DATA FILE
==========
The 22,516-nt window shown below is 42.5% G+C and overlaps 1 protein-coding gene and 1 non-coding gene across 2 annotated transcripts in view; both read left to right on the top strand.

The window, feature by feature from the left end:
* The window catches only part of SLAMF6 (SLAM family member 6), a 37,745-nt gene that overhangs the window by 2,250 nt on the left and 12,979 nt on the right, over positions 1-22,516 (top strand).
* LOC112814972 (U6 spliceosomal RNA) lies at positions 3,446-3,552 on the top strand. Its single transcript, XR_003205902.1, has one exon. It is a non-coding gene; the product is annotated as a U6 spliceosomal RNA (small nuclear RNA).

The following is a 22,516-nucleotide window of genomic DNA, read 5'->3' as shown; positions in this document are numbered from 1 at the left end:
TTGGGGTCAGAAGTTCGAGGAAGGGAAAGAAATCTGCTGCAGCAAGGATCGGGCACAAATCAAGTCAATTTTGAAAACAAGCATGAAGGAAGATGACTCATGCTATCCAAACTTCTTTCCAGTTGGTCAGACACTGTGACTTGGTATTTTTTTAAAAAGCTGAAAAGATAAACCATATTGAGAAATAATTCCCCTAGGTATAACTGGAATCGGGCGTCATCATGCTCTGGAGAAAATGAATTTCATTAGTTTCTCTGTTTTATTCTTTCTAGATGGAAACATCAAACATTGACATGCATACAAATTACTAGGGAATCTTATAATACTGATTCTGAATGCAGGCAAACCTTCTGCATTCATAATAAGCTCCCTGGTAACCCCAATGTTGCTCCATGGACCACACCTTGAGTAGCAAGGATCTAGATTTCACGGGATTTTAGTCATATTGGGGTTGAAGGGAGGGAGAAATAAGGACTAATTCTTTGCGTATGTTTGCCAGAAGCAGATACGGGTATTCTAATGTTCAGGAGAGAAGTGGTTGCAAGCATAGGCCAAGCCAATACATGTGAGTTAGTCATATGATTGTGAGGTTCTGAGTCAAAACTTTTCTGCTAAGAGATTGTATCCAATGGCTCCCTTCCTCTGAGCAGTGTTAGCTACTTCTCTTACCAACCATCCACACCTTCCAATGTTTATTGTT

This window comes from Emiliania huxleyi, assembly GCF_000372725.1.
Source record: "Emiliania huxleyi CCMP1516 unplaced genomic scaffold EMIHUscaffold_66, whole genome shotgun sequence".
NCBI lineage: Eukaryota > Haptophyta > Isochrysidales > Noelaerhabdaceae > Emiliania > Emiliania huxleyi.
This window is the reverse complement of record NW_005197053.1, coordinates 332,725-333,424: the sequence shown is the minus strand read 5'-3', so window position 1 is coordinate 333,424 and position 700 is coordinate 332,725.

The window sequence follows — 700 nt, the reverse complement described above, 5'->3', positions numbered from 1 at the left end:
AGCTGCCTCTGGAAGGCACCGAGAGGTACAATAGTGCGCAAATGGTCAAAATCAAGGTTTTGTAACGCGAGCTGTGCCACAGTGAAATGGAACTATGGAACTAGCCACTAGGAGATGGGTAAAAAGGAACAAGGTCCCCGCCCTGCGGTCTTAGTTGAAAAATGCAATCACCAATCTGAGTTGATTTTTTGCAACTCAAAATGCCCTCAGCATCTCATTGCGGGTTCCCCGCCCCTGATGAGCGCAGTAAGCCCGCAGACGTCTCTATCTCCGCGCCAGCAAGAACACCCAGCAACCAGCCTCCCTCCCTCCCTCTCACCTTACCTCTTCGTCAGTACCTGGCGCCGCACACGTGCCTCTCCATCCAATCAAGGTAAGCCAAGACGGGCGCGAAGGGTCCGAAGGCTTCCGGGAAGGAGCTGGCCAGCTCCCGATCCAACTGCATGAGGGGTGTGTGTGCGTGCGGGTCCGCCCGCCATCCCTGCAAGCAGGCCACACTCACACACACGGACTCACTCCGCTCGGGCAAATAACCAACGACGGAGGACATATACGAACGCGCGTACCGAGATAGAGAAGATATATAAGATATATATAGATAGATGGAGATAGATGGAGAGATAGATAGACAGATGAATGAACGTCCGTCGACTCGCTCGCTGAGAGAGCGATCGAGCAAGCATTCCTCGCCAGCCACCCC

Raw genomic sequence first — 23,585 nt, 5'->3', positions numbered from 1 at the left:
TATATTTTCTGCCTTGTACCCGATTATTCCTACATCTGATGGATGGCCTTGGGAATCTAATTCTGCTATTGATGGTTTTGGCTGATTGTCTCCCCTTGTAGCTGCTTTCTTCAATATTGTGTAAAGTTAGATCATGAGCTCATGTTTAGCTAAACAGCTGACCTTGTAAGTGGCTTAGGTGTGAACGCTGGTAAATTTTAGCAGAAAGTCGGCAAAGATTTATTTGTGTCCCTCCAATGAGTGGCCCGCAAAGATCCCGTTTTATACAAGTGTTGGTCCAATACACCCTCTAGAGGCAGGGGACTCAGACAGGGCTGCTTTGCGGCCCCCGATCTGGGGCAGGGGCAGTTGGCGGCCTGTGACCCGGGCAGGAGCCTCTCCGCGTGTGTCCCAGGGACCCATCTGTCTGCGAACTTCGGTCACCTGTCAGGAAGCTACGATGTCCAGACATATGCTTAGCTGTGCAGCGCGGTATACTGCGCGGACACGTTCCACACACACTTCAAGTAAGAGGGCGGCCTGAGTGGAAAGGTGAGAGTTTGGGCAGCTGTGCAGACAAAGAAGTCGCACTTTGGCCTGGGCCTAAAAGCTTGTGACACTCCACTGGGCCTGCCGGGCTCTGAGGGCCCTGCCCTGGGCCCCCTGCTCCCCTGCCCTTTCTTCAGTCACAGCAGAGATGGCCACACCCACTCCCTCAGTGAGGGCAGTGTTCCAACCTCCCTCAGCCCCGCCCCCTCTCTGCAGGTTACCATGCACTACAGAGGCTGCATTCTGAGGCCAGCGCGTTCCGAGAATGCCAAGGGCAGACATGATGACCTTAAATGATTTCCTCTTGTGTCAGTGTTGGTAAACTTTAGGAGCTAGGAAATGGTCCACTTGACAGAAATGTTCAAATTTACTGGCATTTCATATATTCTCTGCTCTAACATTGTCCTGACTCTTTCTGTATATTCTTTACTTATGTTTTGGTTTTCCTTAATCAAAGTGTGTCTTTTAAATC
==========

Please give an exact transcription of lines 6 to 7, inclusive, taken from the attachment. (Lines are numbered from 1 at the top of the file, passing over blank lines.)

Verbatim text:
TTGGGGTCAGAAGTTCGAGGAAGGGAAAGAAATCTGCTGCAGCAAGGATCGGGCACAAATCAAGTCAATTTTGAAAACAAGCATGAAGGAAGATGACTCATGCTATCCAAACTTCTTTCCAGTTGGTCAGACACTGTGACTTGGTATTTTTTTAAAAAGCTGAAAAGATAAACCATATTGAGAAATAATTCCCCTAGGTATAACTGGAATCGGGCGTCATCATGCTCTGGAGAAAATGAATTTCATTAGTTTCTCTGTTTTATTCTTTCTAGATGGAAACATCAAACATTGACATGCATACAAATTACTAGGGAATCTTATAATACTGATTCTGAATGCAGGCAAACCTTCTGCATTCATAATAAGCTCCCTGGTAACCCCAATGTTGCTCCATGGACCACACCTTGAGTAGCAAGGATCTAGATTTCACGGGATTTTAGTCATATTGGGGTTGAAGGGAGGGAGAAATAAGGACTAATTCTTTGCGTATGTTTGCCAGAAGCAGATACGGGTATTCTAATGTTCAGGAGAGAAGTGGTTGCAAGCATAGGCCAAGCCAATACATGTGAGTTAGTCATATGATTGTGAGGTTCTGAGTCAAAACTTTTCTGCTAAGAGATTGTATCCAATGGCTCCCTTCCTCTGAGCAGTGTTAGCTACTTCTCTTACCAACCATCCACACCTTCCAATGTTTATTGTT

This window comes from Emiliania huxleyi, assembly GCF_000372725.1.